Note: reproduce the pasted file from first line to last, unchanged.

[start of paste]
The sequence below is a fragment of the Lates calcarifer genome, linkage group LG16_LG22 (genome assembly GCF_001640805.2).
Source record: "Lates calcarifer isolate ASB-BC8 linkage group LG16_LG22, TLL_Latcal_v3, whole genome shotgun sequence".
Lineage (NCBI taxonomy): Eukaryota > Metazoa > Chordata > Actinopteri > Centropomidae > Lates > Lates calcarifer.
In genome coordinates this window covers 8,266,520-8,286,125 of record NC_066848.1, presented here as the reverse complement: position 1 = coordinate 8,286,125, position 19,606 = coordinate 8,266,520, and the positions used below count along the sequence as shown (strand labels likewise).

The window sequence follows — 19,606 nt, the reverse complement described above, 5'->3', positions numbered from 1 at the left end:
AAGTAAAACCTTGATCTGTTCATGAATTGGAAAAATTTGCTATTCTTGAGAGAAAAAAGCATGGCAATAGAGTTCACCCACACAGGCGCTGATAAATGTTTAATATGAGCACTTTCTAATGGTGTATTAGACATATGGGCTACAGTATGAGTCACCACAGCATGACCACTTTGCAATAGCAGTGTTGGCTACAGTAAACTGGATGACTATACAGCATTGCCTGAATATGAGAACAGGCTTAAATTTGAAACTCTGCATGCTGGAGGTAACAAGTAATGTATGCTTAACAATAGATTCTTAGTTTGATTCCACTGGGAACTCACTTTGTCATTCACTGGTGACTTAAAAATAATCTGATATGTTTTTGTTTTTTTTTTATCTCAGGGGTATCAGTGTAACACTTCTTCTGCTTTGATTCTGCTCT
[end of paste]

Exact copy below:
The sequence below is a fragment of the Lates calcarifer genome, linkage group LG16_LG22 (genome assembly GCF_001640805.2).
Source record: "Lates calcarifer isolate ASB-BC8 linkage group LG16_LG22, TLL_Latcal_v3, whole genome shotgun sequence".
Lineage (NCBI taxonomy): Eukaryota > Metazoa > Chordata > Actinopteri > Centropomidae > Lates > Lates calcarifer.
In genome coordinates this window covers 8,266,520-8,286,125 of record NC_066848.1, presented here as the reverse complement: position 1 = coordinate 8,286,125, position 19,606 = coordinate 8,266,520, and the positions used below count along the sequence as shown (strand labels likewise).

The window sequence follows — 19,606 nt, the reverse complement described above, 5'->3', positions numbered from 1 at the left end:
AAGTAAAACCTTGATCTGTTCATGAATTGGAAAAATTTGCTATTCTTGAGAGAAAAAAGCATGGCAATAGAGTTCACCCACACAGGCGCTGATAAATGTTTAATATGAGCACTTTCTAATGGTGTATTAGACATATGGGCTACAGTATGAGTCACCACAGCATGACCACTTTGCAATAGCAGTGTTGGCTACAGTAAACTGGATGACTATACAGCATTGCCTGAATATGAGAACAGGCTTAAATTTGAAACTCTGCATGCTGGAGGTAACAAGTAATGTATGCTTAACAATAGATTCTTAGTTTGATTCCACTGGGAACTCACTTTGTCATTCACTGGTGACTTAAAAATAATCTGATATGTTTTTGTTTTTTTTTTATCTCAGGGGTATCAGTGTAACACTTCTTCTGCTTTGATTCTGCTCT